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A culture of assessment promotes student success

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These students attended a Summer Bridge readiness program before starting their freshman year at Westmoreland County Community College in Pennsylvania. ​
Community colleges under pressure to increase completion rates and student outcomes are increasingly relying on assessments to measure their progress and fine-tune their programs to achieve better results.
 
Lake Area Technical Institute (LATI) in South Dakota collected and analyzed data on  students, graduates and businesses to make sure its education programs are meeting employers' needs. 
 
LATI’s success in connecting its graduates to jobs helped it earn recognition as one of 10 finalists for the $1-million Aspen Prize, which will be awarded to community colleges that have dramatically improved student outcomes. The Aspen Institute cited the college’s success rate of 98 percent. According to LATI Vice President Michael Cartney, 76 percent of graduates are employed, and 22 percent are continuing in higher education.
 
LATI President Deb Shephard also was honored at a White House Champions of Change event in September in honor of the college’s high graduation and job placement rates.
 
Continuous improvement
 
When determining whether to offer a specific program, Cartney said, LATI considers three questions: "Can we attract students for this program? Do we have the capacity to offer the program? And are there good-paying jobs for graduates?"
 
Students are assessed at the end of the year and again six months after they graduate to determine whether they have found good-paying jobs in fields for which they prepared. LATI also asks employers how former students are doing, and the college uses that data to make improvements, Cartney said.
 
“We see assessment as a continuous process. You assess and make adjustments, then repeat the process,” he said.
 
In one instance, the pass rate for the medical fire rescue certification program wasn’t where administrators thought it should be, so officials went back and revamped the curriculum and talked to students about what connects with them and why, Cartney said. 

“We want the pass rate to be as close to 100 percent as possible,” he said.
 
In another example, students in a course on boiler systems were struggling with the math, so LATI moved the required math course for that program from the second to the first semester.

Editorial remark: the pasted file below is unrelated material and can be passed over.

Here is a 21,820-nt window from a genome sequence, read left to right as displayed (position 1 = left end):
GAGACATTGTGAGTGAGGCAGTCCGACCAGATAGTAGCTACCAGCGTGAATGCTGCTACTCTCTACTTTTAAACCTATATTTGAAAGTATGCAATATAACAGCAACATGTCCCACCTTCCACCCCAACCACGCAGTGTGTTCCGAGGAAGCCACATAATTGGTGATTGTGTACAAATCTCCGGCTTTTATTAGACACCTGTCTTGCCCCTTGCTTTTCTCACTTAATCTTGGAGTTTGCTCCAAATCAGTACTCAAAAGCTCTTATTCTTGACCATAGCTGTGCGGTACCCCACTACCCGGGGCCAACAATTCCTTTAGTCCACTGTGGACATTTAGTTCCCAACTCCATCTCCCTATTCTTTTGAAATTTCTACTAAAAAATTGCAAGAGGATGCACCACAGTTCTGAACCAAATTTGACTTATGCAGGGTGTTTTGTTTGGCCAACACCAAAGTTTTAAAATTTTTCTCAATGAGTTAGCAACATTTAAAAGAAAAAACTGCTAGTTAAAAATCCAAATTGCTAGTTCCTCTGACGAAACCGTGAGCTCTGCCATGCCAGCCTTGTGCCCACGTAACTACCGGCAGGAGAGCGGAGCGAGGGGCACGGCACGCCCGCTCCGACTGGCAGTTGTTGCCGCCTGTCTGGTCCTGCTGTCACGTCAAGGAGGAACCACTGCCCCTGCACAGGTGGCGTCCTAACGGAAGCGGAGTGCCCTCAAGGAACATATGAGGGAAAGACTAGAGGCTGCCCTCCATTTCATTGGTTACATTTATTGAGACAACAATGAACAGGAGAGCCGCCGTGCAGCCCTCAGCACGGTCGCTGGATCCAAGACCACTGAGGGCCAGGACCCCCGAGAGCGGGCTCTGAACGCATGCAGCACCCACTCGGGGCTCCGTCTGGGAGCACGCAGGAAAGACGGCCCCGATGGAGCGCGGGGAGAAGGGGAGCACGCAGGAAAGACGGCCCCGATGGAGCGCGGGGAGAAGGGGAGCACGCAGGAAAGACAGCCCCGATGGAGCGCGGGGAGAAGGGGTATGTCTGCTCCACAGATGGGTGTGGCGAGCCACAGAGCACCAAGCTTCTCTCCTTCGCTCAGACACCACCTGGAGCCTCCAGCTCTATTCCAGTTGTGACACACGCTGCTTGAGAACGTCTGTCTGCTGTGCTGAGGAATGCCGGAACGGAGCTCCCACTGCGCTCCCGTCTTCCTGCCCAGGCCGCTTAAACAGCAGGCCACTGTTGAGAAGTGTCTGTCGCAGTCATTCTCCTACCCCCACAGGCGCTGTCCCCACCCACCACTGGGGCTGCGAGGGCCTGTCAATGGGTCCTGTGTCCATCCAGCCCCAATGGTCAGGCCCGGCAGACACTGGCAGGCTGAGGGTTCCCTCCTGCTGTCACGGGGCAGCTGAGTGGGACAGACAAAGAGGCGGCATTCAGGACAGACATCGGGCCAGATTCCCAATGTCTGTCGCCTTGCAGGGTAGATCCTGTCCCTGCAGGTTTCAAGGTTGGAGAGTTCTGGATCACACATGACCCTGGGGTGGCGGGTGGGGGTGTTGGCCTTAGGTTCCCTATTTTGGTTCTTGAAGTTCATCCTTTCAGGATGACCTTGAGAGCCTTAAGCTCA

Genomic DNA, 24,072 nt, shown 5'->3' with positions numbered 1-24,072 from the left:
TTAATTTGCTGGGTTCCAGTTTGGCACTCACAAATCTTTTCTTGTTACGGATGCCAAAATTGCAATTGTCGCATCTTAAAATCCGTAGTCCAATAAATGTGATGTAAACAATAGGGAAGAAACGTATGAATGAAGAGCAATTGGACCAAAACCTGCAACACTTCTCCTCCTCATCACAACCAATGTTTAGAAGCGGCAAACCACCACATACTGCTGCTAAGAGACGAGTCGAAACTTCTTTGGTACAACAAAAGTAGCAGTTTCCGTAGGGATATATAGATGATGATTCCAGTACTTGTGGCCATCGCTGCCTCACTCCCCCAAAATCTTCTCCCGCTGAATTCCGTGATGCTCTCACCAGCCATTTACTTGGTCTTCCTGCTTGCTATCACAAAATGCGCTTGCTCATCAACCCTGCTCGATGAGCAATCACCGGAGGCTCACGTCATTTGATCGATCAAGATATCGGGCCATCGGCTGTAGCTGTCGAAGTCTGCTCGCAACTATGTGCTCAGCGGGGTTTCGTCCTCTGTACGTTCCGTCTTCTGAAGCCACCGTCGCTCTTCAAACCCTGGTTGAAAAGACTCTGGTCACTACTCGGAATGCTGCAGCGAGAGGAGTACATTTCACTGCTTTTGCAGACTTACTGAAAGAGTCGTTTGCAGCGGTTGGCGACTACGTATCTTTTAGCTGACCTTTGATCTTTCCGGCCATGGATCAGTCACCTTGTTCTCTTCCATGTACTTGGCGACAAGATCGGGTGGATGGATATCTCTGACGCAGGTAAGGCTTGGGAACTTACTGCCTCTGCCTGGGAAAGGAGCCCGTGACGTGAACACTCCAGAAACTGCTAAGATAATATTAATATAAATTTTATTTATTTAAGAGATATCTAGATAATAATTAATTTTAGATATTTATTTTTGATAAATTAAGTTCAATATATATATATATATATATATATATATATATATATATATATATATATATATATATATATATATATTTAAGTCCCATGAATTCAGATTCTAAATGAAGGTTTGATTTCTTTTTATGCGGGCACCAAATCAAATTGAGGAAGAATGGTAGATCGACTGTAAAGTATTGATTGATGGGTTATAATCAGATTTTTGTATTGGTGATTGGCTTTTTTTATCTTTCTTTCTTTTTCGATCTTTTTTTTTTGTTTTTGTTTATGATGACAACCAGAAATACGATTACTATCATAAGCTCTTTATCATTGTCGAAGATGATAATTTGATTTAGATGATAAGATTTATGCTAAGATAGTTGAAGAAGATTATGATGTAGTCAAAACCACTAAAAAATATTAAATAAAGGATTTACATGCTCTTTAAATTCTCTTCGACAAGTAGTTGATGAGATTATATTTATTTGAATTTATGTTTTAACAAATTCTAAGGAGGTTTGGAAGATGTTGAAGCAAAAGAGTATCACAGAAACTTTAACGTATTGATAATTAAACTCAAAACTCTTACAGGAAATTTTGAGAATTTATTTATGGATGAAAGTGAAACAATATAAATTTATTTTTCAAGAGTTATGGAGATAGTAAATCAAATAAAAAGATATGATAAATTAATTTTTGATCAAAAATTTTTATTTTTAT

Every program at LATI has at least four to five industry partners who meet regularly with faculty and administrators to provide advice on new trends in the industry, what the curriculum should cover and what technology the college should provide. There’s also a strategic advisory council that offers a broader view of the industry and how LATI can meet local workforce needs.
 
Every LATI student gets a graduation plan when they enroll, which spells out every class they must take each semester to earn a degree or certificate in their field of study. Instructors know what’s on students graduation plans and make sure they take the needed courses.
 
The faculty also does a lot of mentoring, Cartney said. He believes instructors’ personalities are more important than their credentials, and LATI hires teachers who are good at “connecting with people.”
 
“The goal of LATI is not about being the best; it’s about making our students the best,” he said.
 
Culture of evidence
 
Westmoreland County Community College (WCCC) in Pennsylvania has adopted a “culture of evidence” as part of its involvement with the Achieving the Dream (ATD) initiative. As a result, decisions are based on student success and completion data.
 
For example, WCCC completely revamped its developmental education program after looking at student success and persistence rates, particularly among students taking more than one developmental course, said Daniel Obara, president of the college.